Big changes ahead in world trade

The Nation (Bangkok) 7 January 2005

Big changes ahead in world trade

FTAs, end of barriers to be major catalysts

WORANUJ MANEERUNGSEE

Looking ahead, 2005 will be another year of important changes affecting not only the export-driven Thai economy, but also world trade overall.

Workers at local garment and textile factories fear that the year of the rooster may bring heavy job losses now that the 30-year global quota system has been abolished, effective Jan 1.

Pongsak Assakul, president of the Textile Industry Association, said Thai textile manufacturers have been preparing since 2004 for potential impacts, with many mapping out production plans a full year ahead to serve the demands of global brand name clothing retailers.

Ever in search of an advantage in a highly competitive industry, local manufacturers have bought inside information regarding future world fashion trends by hiring Italian fashion consultants. The secret, it turns out, is that the colours for next year will be orange and green. Despite the added expense, apparel makers are gambling that any measure they take to increase their capability to add value to their products helps them keep a step ahead of low-ball producers from China, Bangladesh and Pakistan in the post-Multi-Fibre Arrangement period.

China is widely predicted to grab the lion’s share of world apparel trade, up from 18.8% currently. Today, it lags behind the 25-member European Union, the world’s largest garment exporter.

Thai exporters are confident that they will be able to maintain a tidy global market share of 1.8% thanks to production efficiency improvements.

The new year also brings with it a major challenge for Thai ranchers and dairy farmers, who now face an influx of diary and livestock from Australia as part of Thailand’s commitment to cut import tariffs on such products immediately.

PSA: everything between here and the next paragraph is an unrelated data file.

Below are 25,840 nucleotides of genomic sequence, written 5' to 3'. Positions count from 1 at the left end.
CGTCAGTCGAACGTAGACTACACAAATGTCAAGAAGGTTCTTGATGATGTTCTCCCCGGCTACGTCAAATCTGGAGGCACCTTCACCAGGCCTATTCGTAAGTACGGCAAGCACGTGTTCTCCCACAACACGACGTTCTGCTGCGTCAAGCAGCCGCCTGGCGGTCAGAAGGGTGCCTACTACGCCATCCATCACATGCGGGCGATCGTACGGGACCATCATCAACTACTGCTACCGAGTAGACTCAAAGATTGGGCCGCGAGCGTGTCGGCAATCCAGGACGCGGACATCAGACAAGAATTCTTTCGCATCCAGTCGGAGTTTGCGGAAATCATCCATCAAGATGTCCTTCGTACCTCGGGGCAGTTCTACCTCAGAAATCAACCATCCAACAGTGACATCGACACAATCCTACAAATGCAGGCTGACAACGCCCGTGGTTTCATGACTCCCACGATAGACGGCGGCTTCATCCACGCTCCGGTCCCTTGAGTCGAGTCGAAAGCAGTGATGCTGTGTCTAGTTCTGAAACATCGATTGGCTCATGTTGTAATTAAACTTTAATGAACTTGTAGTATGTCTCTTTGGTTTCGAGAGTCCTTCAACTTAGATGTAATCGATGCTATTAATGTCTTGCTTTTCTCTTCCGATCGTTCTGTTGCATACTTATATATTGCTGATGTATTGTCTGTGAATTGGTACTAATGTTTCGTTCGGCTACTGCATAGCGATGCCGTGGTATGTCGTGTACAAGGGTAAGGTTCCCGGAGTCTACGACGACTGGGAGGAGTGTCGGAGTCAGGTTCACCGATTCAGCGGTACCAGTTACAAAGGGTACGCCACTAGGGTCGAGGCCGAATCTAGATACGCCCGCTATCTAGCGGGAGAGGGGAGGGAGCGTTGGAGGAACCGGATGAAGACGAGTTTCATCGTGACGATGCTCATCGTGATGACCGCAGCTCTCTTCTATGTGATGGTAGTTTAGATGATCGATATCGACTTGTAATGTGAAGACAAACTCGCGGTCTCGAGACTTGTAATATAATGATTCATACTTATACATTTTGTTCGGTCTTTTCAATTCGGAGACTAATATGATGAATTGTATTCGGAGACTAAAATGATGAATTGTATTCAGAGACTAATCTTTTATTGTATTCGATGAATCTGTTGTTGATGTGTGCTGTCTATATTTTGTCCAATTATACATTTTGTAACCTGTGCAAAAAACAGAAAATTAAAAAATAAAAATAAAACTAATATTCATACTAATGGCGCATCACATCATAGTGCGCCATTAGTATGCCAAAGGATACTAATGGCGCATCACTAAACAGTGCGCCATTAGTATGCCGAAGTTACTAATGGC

While Thai consumers stand to benefit from cheaper milk, butter, cheese and meat, local producers have accused the government’s trade negotiators of selling them down the river. Thai dairy farmers say that even if the government gave them a hundred years to adjust, they would never be able to compete with Australian dairy farmers _ widely considered the most efficient in the world. Put simply, Australia, with its abundant grazing land and cooler climate, is better geographically suited for raising cattle than tropical Thailand. Local dairy farmers hope that they will not suffer the same fate as local garlic and onion planters in the North, who were wiped out by imports of Chinese garlic, which is favoured by consumers for its larger size, after the Thai-China FTA was implemented in October 2003.

Despite adverse effects such as these, FTA-mania under the administration of Prime Minister Thaksin Shinawatra is likely to continue, with his Thai Rak Thai Party expected to secure another parliamentary majority in the upcoming Feb 6 general elections.

While many countries are in the midst of hammering out multilateral trade deals, Thailand has opted to pursue bilateral and regional FTAs. In 2005, country-to-country talks with several countries will continue including India, Japan, New Zealand, Peru and the United States. Bangkok’s new round of talks with Washington in March may or may not be concluded by the end of the year. Issues such as intellectual property, fair trade competition, labour and the environment have posed a serious challenge for the negotiating teams of both countries.

As for the Thai-Japanese FTA, Thai negotiators have playfully dubbed the major obstacles in the talks ``khao mun gai sai namtan,’’ after a popular Thai dish, but with added sugar. It refers to rice, tapioca, chicken and sugar, four highly sensitive products which have presented a serious obstacle to a successful outcome of the talks.

Amid the flurry of bilateral FTAs, another round of multilateral trade negotiations under the World Trade Organisation is set to take place later this year in Hong Kong. The 148 trade ministers of WTO member nations have a mandate to conclude the Doha Development Agenda, which first took shape in 2001 at a previous meeting in Doha, Qatar’s capital city. If they can achieve a consensus, the Doha round of talks will be the shortest ever in the history of world trade negotiations.

Unless the deal goes through in Hong Kong, Thailand’s Dr Supachai Panitchpakdi, director-general of the world trade body, will not earn bragging rights that such a historic agreement was signed under his watch, since his three-year term as head of the WTO expires in August.

Leading candidates in the race include nominees from South American countries and France’s Pascal Lamy, the former European Union trade commissioner.

source: The Nation